New York University Law Review
There is a standard analysis of default rules in contract law, including those forms of contract law that fall under the label of employment law. But behavioral economics raises many complications. Professor Cass R. Sunstein explains that the default rule can create an endowment effect, making employees value certain rights more, simply because they have been granted such rights in the first instance. New evidence, based on a survey of law students, is introduced to show a significant endowment effect in the context of vacation time. Similarly, the default rule for savings plans, set by employers or by law, seems to have a large effect on employee behavior. When the default rule affects preferences and behavior, conventional economic analysis seems indeterminate; either default rule can be efficient. In employment law, analysis of distributive consequences also suggests the difficulty of deciding which default rule to favor, because any switch in the rule is unlikely to have significant redistributive effects. Nonetheless, switching the default rule can, in certain circumstances, have desirable effects on workers' welfare. A central question is whether the stickiness of the default rule reflects a genuine change in values, or instead, employee confusion or bargaining strategy.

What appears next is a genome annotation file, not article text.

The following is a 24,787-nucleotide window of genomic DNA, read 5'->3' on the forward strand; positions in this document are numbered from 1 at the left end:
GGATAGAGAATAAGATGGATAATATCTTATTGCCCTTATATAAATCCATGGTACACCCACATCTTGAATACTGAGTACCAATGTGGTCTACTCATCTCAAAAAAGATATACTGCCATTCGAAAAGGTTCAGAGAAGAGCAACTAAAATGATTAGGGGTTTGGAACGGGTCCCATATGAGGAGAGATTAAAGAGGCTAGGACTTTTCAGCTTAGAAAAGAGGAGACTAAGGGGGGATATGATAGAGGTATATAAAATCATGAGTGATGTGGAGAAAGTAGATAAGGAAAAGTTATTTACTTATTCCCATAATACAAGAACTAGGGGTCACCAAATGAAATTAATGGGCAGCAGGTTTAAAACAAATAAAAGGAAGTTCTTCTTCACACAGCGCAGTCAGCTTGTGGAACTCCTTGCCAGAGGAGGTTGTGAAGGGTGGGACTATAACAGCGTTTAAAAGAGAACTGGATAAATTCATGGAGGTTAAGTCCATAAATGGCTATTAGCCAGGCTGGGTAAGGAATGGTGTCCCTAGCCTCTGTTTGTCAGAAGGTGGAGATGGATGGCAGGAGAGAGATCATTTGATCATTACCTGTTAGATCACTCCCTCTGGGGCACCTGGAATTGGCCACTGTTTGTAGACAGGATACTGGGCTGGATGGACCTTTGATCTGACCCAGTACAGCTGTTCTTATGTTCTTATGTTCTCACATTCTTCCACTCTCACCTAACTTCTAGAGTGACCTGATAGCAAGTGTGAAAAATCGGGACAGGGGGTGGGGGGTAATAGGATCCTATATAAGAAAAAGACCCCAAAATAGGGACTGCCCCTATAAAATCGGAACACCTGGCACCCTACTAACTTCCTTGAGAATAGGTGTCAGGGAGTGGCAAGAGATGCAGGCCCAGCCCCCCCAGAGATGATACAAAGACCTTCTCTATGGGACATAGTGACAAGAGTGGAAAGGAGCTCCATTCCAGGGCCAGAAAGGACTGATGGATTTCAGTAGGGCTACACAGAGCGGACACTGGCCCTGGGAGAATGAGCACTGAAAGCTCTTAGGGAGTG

Cass R. Sunstein, "Switching the Default Rule," 77 New York University Law Review 106 (2002).